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The coming-of-age story set in impoverished, Thatcher-era Glasgow has been chosen from the most diverse finalist lineup in Booker history.
It took 10 years to write and was rejected 32 times before it was finally published.
Yet this year's Booker Prize jury needed just an hour to pick Douglas Stuart's Shuggie Bain as the winner from a shortlist of six contenders.
"I am absolutely stunned," said a tearful Douglas Stuart, who, like the other finalists, was logged on to the online ceremony in London from his home in New York. He is now also only the second Scot to win the prestigious £50,000 award (€57,000 or $66,500) after James Kelman's victory in 1994 for How Late It Was, How Late.
Stuart credits the latter's book for changing his life because it was the first time he saw "my people, my dialect, on the page."
Shuggie Bain, Stuart's autobiographical debut novel, draws on his experiences of growing up gay in impoverished Glasgow in the 1980s while struggling with his mother's alcoholism. His mother eventually died of alcohol addiction when he was 16. Dedicating his win to her, he said, "My mother is on every page of this book. Without her I wouldn't be here, and without her this book wouldn't be here."
He had initially wanted to study English and become a writer, "but in the world of my childhood, boys didn't do such things" he previously wrote in The Guardian. Instead, he trained in textiles and upon graduating from the Royal College of Art in London, he moved to New York and ended up designing knitwear for big American brands.
Post-win, he says full time writing is now on the cards for him, and he might use his prize money to return to Glasgow.
Before announcing the winner, jury chair Margaret Busby spoke about the diversity of the finalists and their stories, which had received much attention in the run-up to the award.
"There is no need to comment on this," said Busby, because diversity is now a matter of course. Busby pointed out that it was not until 2015 that a Black juror sat for the first time on the jury of the Booker Prize, founded in 1969.
The other finalists — all first-time novelists — included Avni Doshi's Burnt Sugar, Maaza Mengiste's The Shadow King; Diane Cook's The New Wilderness; Tsitsi Dangarembga's This Mournable Body; and Brandon Taylor's Real Life.
Notably, all the entries deal with present day challenges — climate change, poverty, gender issues, ethnicity, racism, class, and homophobia.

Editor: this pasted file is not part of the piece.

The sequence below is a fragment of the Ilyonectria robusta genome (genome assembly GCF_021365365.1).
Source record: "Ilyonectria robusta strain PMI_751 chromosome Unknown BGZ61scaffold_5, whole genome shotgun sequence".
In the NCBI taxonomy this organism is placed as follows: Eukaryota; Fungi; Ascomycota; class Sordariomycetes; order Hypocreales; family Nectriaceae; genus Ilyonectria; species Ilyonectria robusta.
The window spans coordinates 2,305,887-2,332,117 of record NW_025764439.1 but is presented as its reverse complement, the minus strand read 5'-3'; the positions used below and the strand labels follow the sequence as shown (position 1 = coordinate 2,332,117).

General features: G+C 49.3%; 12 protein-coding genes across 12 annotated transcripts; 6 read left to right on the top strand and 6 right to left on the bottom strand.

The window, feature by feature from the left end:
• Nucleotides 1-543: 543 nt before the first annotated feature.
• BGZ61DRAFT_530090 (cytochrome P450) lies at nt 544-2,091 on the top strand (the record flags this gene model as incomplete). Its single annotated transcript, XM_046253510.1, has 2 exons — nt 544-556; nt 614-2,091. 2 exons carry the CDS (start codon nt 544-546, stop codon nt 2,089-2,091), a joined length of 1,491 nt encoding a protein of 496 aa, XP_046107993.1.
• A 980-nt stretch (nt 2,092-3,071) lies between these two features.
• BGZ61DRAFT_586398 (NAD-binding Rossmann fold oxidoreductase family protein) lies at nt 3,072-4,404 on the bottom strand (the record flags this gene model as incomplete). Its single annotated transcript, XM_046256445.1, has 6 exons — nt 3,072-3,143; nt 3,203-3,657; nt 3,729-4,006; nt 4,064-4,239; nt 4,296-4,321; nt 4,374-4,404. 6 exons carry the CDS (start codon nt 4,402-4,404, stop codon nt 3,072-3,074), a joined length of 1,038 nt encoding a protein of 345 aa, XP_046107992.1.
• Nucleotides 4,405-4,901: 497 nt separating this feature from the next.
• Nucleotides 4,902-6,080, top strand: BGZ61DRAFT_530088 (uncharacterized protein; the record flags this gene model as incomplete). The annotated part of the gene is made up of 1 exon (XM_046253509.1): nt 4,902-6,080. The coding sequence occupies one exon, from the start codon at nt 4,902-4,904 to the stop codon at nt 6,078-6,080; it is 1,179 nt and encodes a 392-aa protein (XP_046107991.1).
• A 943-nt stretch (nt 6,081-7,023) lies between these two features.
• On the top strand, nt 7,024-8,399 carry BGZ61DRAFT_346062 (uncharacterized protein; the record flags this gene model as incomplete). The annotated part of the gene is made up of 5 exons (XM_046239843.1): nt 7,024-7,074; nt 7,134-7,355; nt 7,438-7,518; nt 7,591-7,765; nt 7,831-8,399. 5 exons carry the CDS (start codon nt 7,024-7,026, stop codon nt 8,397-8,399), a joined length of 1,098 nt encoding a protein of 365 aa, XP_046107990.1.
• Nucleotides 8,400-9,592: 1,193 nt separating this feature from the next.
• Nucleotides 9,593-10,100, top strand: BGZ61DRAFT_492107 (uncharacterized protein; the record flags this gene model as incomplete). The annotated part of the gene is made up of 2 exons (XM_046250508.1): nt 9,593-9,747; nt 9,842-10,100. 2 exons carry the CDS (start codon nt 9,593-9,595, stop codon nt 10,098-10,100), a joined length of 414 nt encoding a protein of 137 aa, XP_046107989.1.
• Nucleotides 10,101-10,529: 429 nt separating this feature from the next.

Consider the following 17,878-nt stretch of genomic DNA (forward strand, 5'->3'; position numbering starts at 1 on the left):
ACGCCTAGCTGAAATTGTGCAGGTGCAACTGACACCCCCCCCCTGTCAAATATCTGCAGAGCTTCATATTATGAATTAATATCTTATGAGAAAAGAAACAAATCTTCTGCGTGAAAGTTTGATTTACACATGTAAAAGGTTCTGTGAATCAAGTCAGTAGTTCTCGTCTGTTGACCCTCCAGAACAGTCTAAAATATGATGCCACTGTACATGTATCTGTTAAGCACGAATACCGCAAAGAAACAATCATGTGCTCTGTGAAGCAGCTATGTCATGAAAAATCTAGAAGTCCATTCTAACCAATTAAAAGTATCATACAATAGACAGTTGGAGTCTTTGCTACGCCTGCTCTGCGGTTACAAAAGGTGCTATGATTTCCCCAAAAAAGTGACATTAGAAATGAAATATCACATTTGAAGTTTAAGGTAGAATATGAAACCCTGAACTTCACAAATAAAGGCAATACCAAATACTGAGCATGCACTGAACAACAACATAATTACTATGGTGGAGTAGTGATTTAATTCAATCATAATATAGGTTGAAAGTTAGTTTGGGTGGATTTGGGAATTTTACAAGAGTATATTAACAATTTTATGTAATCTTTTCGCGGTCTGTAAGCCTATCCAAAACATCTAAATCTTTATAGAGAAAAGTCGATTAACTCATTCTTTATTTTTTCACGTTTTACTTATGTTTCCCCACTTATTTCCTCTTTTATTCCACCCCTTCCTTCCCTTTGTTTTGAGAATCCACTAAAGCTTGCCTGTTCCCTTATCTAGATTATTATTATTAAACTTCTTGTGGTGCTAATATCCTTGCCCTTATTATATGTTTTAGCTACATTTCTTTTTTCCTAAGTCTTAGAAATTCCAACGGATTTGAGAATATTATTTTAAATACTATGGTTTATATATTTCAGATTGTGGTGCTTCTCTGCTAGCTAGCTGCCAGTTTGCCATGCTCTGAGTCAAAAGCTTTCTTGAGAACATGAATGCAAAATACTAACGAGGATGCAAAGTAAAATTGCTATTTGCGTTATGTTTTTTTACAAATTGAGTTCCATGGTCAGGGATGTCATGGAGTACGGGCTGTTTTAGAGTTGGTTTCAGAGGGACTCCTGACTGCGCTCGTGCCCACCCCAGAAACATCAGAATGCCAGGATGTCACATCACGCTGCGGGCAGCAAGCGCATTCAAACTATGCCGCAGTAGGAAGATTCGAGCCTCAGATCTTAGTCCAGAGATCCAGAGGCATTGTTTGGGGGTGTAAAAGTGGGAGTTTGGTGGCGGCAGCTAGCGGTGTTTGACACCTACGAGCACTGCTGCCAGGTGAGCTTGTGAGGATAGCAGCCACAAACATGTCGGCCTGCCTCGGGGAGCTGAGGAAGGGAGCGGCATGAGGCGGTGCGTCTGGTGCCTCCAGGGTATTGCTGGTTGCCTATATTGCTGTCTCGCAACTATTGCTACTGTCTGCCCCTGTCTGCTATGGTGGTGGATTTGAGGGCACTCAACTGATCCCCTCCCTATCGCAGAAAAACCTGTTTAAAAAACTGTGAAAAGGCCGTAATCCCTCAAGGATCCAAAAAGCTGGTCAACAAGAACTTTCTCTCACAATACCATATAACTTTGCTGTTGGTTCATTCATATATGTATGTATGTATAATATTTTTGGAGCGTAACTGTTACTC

Perhaps Nobel Prize winner Kazuo Ishiguro, who won the Booker Prize in 1989 for The Remains of the Day, best encapsulated how the current pandemic situation reflects what is celebrated in this prize. "We sit alone in a room for a long time and write, and then people sit alone in a room and read it."
Considered the most important literary award in Great Britain, the Booker Prize is awarded to authors who write in English and whose works are published in that country. Until 2019, it was known as the "Man Booker Prize."
Previous winners include Arundhati Roy for The God of Small Things, Yann Martel for Life of Pi and one of this year's judges, Bernadine Evaristo for Girl, Woman, Other.
Until 2013 the prize was reserved for authors from the British Commonwealth and Ireland whose novels were published in Great Britain. Since 2014, authors from other English-speaking countries have also been eligible to enter the competition. In addition to the Booker Prize, there is also the Booker International Prize, awarded to novels from all over the world that have been translated into English.
Across the Atlantic, hours before Stuart was announced the Booker Prize winner, one of the most prestigious US literature prizes was awarded to Charles Yu. He won the National Book Award for his novel Interior Chinatown about racist stereotypes in Hollywood. Written in the form of a screenplay, the novel tells the story of Willis Wu, an aspiring Asian actor in Hollywood, who yearns to land a plum role instead of being constantly type-casted in clichéd bit roles. The judges praised the novel for being "by turns hilarious and flat-out heartbreaking" and for delivering "a bright, bold, gut punch."
Adapted by Brenda Haas.